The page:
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This FTSE 250 stock is going to be a super money-maker in my opinion

When Moneysupermarket.com Group (LSE: MONY) floated in July 2007 it was the largest internet firm flotation UK markets had handled, second only to Google globally for a debut valuation. The flotation flopped as the share price slumped to 157p from 170p.

Described as a “price comparison website”, it handled close to half of all price comparison search traffic in the UK. The business has moved on considerably since 2007, from the days when it charged financial firms a click-through commission for each potential customer.

If you hold shares now, you’re in good company: its major shareholders include BlackRock, Aviva, Standard Life Aberdeen and State Street. Its management team is full of talent including CEO Mark Lewis, whose CV includes a stint as the Managing Director of eBay UK.

Buying the advice website Money Saving Expert from Martin Lewis in June 2012 for £87m was a masterstroke. As an expert providing down-to-earth, practical advice, Mr.Lewis is highly active and respected. The unique selling point of the firm was underscored by that acquisition and its mission has remained steadfast: you visit moneysupermarket.com and its other sites (such as travelsupermarket.com) to save money or to discover best value. That money-saving ideology has continued as consumers’ budgets have become more stretched. 

The fundamentals look good, as does its positioning and future

Last week the share price reached an all-time high of 411p. It has a valuation of circa £2.17bn, but it’s not overvalued in the opinion of this Fool and, at 25.22, the price-to-earnings ratio isn’t elevated. In the last full-year report up to December 2018 the firm posted pre-tax profits of £107.1m, a steady rise since recording profits of £65.9m in 2014. Revenue has increased from £248m to £355m in the same period. The fears my fellow Fool Royston justifiably had last year have receded.

Despite intense competition from GoCompare, Moneysupermarket.com Group has held onto its market-leading position, whereas Tesco’s attempts to enter the market floundered. The firm has progressed with its “Reinvent Strategy”, saving customers £2.1bn in the accounting period up to December 2018. It has invested considerable sums optimising its sites, making saving far easier. Its stated ambition is to “take price comparison to the next stage” by offering its customers more personalised ways to save money on household bills.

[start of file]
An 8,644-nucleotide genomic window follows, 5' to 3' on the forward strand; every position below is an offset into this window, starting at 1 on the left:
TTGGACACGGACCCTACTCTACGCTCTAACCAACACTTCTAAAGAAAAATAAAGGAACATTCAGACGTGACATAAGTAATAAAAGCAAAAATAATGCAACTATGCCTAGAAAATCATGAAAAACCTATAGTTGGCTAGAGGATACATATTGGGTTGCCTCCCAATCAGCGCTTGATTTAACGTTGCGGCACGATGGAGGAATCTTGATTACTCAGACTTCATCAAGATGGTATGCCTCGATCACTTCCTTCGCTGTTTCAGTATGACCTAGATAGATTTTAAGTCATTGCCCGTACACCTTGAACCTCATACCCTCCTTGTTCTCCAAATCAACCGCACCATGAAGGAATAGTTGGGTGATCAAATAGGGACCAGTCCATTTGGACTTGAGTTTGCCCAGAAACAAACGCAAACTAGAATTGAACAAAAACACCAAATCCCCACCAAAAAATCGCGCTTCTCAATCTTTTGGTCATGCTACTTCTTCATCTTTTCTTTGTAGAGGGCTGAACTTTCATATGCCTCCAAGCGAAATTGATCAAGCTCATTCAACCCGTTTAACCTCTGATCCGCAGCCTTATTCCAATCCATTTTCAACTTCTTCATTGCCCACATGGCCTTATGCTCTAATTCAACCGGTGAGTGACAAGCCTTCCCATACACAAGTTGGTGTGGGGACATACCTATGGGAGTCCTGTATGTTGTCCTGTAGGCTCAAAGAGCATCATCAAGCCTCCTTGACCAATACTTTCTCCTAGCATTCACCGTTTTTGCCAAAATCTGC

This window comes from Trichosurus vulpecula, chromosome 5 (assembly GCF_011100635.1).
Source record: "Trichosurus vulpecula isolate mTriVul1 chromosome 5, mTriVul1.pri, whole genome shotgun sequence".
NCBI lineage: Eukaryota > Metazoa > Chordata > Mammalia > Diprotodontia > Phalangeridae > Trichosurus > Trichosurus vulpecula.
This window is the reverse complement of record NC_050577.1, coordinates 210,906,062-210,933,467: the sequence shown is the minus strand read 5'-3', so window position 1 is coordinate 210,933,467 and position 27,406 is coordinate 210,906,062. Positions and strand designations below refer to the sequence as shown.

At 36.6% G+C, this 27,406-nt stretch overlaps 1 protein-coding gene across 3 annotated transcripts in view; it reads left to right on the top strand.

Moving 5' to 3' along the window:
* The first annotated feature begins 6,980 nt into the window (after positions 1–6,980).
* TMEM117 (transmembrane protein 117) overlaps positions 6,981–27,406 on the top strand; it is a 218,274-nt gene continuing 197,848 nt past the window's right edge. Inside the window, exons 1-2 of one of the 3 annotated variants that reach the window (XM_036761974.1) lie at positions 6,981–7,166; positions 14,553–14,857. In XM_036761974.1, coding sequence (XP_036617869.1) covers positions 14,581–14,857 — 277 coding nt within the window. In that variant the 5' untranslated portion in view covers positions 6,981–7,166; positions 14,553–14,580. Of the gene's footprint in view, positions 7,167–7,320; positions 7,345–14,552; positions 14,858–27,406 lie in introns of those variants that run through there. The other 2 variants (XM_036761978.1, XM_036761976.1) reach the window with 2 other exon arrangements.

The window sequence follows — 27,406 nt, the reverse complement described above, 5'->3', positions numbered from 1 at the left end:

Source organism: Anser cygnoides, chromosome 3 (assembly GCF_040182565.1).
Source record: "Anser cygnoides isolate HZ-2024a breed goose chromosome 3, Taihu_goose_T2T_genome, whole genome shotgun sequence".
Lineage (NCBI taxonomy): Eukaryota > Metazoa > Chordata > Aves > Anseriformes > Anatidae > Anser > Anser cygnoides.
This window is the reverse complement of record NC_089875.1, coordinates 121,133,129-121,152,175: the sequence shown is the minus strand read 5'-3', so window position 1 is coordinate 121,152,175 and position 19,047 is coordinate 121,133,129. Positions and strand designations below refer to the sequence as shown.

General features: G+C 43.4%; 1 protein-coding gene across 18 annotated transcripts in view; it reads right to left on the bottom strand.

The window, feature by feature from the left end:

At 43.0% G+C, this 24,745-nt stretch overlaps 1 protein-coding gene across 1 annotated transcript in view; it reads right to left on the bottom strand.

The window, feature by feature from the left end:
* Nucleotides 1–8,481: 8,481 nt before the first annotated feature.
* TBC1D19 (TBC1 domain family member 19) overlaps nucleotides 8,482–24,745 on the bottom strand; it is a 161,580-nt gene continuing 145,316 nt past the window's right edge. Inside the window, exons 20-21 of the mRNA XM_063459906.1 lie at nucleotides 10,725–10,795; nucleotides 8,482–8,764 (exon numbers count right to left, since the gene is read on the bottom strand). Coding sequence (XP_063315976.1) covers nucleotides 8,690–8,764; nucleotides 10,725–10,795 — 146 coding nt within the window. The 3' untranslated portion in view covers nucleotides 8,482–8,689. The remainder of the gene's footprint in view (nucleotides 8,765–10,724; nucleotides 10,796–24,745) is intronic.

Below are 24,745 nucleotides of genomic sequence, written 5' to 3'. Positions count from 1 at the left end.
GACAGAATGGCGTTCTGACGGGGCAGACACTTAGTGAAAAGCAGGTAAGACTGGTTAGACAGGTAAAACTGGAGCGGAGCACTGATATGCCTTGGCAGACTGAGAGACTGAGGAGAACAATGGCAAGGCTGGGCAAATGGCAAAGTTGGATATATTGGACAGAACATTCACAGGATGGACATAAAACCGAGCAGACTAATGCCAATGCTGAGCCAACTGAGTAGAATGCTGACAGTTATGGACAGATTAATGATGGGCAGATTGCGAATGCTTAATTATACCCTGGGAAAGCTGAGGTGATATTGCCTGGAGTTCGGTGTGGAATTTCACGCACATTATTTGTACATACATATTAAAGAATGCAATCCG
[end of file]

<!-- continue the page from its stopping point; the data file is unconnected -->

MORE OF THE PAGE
Big data is big business, and with 12.9 million active customers generating £15.90 each, the upside due to the dawn of A.I. and the opportunities the firm has for personalisation and cross selling is considerable. In my opinion the firm is sitting on a goldmine of opportunity to leverage its data.

Many Fools would have preferred to buy close to the yearly low of 258p; however, you acquire shares in sectors for many reasons, not necessarily short-term price increases.

The dividend has risen by 6%, to 11.05p per share. As a financial sector stock, the firm represents a sound investment and should be a hold for some time to come, or an addition to your portfolio (an opinion echoed by my colleague Andy earlier this month). Look out for the firm posting its 2019 interim results on 18 July.

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Paul Holmes has no shares in any company mentioned here. The Motley Fool UK has recommended Moneysupermarket.com and Tesco. Views expressed on the companies mentioned in this article are those of the writer and therefore may differ from the official recommendations we make in our subscription services such as Share Advisor, Hidden Winners and Pro. Here at The Motley Fool we believe that considering a diverse range of insights makes us better investors.